I hesitate. I could just walk away. It’s not my problem. I don’t like executives, on general principle. My job is waiting, mediocre as I am at it, even though I cheated to get it. Or, I could follow Yori and… Heroes get killed. Sticking out my neck could get it cut off. I mean to walk away.

I still follow Yori to the truck.

It’s a big eighteen-wheeler, black, with a large Aperture Authority logo stamped on its side. It hovers just above the pavement. Yori opens the back loading door and leads me up a ladder into it. We enter a storage area. It looks like any other truck. The imaging system they used earlier would have come from here. Yori goes to a hatch deeper inside the truck. He puts his hand on a touch-lock and the hatch irises open. He steps through, grinning at me with his razor teeth and beckoning me forward with his small arms. I step in after him.

Stark fluorescent light reveals a lab which is crammed with high-tech equipment. Everything is gleaming, blinking, and whirring. I know what some of these machines are, but not many. The way the space is used makes it seem bigger than it really is, and if I didn’t know it, I would never have guessed it was the inside of a truck.

“You do have the best toys,” I breathe.

Yori barks a laugh. He walks to a human male sleeve standing in the center of the machine forest. The man looks up from a screen and frowns at me. There’s a well-built sleeve beneath the white lab coat he wears. Given the unkempt state of his hair and clothes, I doubt he keeps it in shape himself. He might have a trainer for that. You leave your sleeve with them for a few hours three times a week, and they make it buff and healthy.

“Hello,” he says. “I’m doctor Oshiro.”

I bow. “Officer Sora Kujima.”

“Pleased to meet you,” he inclines his head, but is clearly thinking of other things. He turns away from me. “Time is short. I’ve already warmed her up.”

“What?” I ask, but he doesn’t respond. I follow him and Yori to a large metal cradle in the corner. The cradle is large enough to hold a human sleeve, or a Thero one for that matter. The inside is lined with red foam. It looks comfortable enough, but the chandelier of metal tentacles and blinking electronics above it does not bode well. I don’t recognize a tenth of the sharp implements and electronic doohickeys at the ends of the shining appendages.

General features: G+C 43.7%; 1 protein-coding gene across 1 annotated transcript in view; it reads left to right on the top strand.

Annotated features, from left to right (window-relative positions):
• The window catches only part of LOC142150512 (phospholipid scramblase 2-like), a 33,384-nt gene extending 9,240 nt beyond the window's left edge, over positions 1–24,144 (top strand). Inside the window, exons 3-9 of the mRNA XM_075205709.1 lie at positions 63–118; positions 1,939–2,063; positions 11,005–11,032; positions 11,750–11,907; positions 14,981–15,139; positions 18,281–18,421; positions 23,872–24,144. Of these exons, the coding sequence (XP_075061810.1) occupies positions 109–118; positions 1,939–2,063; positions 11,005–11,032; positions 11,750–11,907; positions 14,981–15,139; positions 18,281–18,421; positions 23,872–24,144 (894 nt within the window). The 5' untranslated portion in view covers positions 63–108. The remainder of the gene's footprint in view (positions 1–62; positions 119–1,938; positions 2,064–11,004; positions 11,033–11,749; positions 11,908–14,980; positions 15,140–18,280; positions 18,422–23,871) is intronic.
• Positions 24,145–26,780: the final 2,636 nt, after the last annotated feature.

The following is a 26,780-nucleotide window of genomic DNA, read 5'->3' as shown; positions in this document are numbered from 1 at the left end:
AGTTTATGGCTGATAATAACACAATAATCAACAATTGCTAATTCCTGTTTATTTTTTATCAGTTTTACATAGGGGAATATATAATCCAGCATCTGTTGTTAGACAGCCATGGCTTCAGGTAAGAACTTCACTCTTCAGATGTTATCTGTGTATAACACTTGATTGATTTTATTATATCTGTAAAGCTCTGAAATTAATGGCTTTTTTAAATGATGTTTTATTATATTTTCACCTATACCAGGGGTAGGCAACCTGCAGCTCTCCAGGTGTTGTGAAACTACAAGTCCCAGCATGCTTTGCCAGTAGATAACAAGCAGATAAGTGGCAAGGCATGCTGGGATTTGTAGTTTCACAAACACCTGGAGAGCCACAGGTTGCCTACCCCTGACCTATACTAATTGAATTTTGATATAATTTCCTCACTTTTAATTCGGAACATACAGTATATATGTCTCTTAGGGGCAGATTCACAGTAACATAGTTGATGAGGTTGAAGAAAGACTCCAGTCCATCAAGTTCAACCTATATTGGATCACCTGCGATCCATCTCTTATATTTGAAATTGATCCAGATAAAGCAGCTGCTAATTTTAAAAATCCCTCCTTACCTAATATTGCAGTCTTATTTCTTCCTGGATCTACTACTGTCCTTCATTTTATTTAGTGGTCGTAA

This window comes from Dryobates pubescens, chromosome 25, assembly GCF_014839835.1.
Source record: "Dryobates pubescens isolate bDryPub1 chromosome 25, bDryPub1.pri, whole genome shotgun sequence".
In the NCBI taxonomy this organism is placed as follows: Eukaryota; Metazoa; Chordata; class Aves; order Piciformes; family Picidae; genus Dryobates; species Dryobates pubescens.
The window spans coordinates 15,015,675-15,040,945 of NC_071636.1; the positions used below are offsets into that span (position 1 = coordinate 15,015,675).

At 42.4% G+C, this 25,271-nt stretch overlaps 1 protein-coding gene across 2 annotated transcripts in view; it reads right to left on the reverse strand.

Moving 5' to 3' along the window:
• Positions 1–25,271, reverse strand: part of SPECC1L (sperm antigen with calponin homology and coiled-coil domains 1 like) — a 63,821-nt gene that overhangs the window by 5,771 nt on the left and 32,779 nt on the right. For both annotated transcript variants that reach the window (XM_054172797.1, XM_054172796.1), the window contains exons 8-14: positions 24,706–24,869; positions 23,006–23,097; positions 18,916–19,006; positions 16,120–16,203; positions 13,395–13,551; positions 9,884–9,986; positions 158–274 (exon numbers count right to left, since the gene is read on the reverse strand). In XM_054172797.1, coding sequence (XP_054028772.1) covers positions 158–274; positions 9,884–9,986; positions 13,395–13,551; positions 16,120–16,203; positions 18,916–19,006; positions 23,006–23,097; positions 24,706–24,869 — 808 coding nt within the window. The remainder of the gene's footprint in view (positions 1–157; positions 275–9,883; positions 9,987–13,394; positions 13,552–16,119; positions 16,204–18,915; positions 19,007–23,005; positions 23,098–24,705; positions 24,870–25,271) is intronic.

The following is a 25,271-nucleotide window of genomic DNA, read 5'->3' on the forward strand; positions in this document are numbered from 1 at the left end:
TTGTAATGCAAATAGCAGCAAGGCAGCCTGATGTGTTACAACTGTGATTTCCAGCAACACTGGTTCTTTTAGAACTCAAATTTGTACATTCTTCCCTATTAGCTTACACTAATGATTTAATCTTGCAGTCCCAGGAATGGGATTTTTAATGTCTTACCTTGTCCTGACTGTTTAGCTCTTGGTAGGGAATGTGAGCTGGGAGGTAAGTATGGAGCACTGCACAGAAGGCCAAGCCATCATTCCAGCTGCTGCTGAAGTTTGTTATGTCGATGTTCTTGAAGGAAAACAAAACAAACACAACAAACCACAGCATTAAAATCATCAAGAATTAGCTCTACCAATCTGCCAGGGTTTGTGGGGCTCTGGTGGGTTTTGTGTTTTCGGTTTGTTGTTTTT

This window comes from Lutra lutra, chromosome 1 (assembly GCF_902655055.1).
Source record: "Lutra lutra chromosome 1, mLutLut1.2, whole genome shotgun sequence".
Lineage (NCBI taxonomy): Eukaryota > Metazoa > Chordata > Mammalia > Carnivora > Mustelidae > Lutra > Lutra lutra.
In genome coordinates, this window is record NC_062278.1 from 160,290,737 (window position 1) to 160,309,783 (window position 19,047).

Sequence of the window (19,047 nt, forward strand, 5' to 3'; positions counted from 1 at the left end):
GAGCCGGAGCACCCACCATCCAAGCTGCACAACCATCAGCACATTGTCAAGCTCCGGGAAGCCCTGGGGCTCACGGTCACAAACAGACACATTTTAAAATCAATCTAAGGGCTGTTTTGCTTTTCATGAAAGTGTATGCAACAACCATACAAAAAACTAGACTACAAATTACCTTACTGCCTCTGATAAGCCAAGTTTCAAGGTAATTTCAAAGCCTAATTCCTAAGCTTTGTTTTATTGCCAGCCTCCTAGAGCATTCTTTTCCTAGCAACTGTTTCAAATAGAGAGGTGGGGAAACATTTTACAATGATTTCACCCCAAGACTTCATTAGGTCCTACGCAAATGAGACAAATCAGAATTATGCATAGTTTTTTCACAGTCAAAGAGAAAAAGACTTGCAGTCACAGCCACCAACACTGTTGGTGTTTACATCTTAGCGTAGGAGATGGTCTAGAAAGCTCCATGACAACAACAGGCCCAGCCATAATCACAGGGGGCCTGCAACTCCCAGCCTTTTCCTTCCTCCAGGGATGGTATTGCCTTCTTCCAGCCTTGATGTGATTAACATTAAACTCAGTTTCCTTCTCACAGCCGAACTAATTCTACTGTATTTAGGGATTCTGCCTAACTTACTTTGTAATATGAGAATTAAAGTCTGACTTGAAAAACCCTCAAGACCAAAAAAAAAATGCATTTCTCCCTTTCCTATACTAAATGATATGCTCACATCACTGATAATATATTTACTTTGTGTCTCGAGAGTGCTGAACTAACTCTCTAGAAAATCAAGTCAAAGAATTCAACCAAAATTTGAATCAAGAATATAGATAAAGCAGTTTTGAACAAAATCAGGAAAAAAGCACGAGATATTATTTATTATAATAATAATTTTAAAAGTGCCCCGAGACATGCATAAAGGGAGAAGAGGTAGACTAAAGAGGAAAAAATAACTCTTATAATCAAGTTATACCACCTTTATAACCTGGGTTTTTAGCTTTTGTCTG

“What does this do?” I ask.

The Doctor turns to Yori, “She doesn’t know?”

“Well alright.” He turns back to me. “When this technology was first developed-”

Yori cuts in, “We call it a ‘grafter’. It can graft bio-mechanical machinery into a sleeve, or remove it. This can rewire everything from your HUD to your interface in minutes. We want to use it to put a sub-dermal Electro-Magnetic-Pulse mesh in your body.”

I stare at the machine. The doctor is still frowning at Yori.

“An EMP?” I ask. “Seriously?”

“Your sleeve will be damaged,” he says. “Maybe permanently. If you don’t want to do it…”

The question hangs in the air.

I take a deep breath. I raise my hands and look at them. My sleeve. Me. I’ve worn her for nearly a decade. She has years left in her. Good years. What is happening really hits home now.

I think of Cain Winters and what he is about to do. The death he will cause. Thousands of humans killed. The worst thing might be that he truly believes in what he’s doing. He really thinks his people are better off dead than future sleeves. Which means he won’t back down.

Somebody needs to stop the bloodshed. I would never have guessed before today that that somebody would be me.

“I’ll do it,” I say, then purse my lips. “But I have an idea of my own.”

Completed next week…

Martin Stellinga Written by:

I'm a science fiction and fantasy writer from the Netherlands